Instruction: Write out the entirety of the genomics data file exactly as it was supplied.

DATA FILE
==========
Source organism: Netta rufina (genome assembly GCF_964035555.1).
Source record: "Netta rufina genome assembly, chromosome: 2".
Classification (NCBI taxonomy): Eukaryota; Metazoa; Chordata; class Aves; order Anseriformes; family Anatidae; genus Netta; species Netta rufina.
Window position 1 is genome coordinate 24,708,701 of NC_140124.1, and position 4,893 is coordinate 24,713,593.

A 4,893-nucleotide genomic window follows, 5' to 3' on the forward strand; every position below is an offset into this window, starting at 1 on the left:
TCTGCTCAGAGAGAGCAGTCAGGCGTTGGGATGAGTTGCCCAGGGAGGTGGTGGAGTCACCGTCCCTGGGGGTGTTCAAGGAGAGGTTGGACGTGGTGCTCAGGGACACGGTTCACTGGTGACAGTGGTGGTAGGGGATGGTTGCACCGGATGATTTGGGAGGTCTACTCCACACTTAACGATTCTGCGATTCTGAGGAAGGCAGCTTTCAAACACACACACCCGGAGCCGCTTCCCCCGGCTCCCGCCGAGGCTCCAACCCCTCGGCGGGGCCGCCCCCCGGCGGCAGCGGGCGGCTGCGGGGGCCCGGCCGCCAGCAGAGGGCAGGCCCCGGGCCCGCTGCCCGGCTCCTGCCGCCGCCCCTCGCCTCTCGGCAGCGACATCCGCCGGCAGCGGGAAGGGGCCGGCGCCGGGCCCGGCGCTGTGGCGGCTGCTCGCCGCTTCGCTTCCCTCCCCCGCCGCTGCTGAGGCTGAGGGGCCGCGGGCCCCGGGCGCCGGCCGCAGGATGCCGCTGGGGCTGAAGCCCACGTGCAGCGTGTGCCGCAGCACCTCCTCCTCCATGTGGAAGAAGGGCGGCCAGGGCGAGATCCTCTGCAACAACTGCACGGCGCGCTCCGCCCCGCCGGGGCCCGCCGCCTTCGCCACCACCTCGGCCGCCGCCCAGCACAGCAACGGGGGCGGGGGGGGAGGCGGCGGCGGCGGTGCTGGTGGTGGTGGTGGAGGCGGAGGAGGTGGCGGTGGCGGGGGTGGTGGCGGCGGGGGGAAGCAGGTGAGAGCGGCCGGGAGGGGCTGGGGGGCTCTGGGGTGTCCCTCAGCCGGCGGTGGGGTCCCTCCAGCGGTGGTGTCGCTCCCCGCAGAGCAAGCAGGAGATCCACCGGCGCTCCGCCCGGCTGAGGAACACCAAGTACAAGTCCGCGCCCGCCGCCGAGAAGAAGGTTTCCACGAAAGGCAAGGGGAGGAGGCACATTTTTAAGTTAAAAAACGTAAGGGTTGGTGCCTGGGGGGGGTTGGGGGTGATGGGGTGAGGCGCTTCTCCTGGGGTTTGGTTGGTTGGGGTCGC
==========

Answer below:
Source organism: Netta rufina (genome assembly GCF_964035555.1).
Source record: "Netta rufina genome assembly, chromosome: 2".
Classification (NCBI taxonomy): Eukaryota; Metazoa; Chordata; class Aves; order Anseriformes; family Anatidae; genus Netta; species Netta rufina.
Window position 1 is genome coordinate 24,708,701 of NC_140124.1, and position 4,893 is coordinate 24,713,593.

A 4,893-nucleotide genomic window follows, 5' to 3' on the forward strand; every position below is an offset into this window, starting at 1 on the left:
TCTGCTCAGAGAGAGCAGTCAGGCGTTGGGATGAGTTGCCCAGGGAGGTGGTGGAGTCACCGTCCCTGGGGGTGTTCAAGGAGAGGTTGGACGTGGTGCTCAGGGACACGGTTCACTGGTGACAGTGGTGGTAGGGGATGGTTGCACCGGATGATTTGGGAGGTCTACTCCACACTTAACGATTCTGCGATTCTGAGGAAGGCAGCTTTCAAACACACACACCCGGAGCCGCTTCCCCCGGCTCCCGCCGAGGCTCCAACCCCTCGGCGGGGCCGCCCCCCGGCGGCAGCGGGCGGCTGCGGGGGCCCGGCCGCCAGCAGAGGGCAGGCCCCGGGCCCGCTGCCCGGCTCCTGCCGCCGCCCCTCGCCTCTCGGCAGCGACATCCGCCGGCAGCGGGAAGGGGCCGGCGCCGGGCCCGGCGCTGTGGCGGCTGCTCGCCGCTTCGCTTCCCTCCCCCGCCGCTGCTGAGGCTGAGGGGCCGCGGGCCCCGGGCGCCGGCCGCAGGATGCCGCTGGGGCTGAAGCCCACGTGCAGCGTGTGCCGCAGCACCTCCTCCTCCATGTGGAAGAAGGGCGGCCAGGGCGAGATCCTCTGCAACAACTGCACGGCGCGCTCCGCCCCGCCGGGGCCCGCCGCCTTCGCCACCACCTCGGCCGCCGCCCAGCACAGCAACGGGGGCGGGGGGGGAGGCGGCGGCGGCGGTGCTGGTGGTGGTGGTGGAGGCGGAGGAGGTGGCGGTGGCGGGGGTGGTGGCGGCGGGGGGAAGCAGGTGAGAGCGGCCGGGAGGGGCTGGGGGGCTCTGGGGTGTCCCTCAGCCGGCGGTGGGGTCCCTCCAGCGGTGGTGTCGCTCCCCGCAGAGCAAGCAGGAGATCCACCGGCGCTCCGCCCGGCTGAGGAACACCAAGTACAAGTCCGCGCCCGCCGCCGAGAAGAAGGTTTCCACGAAAGGCAAGGGGAGGAGGCACATTTTTAAGTTAAAAAACGTAAGGGTTGGTGCCTGGGGGGGGTTGGGGGTGATGGGGTGAGGCGCTTCTCCTGGGGTTTGGTTGGTTGGGGTCGC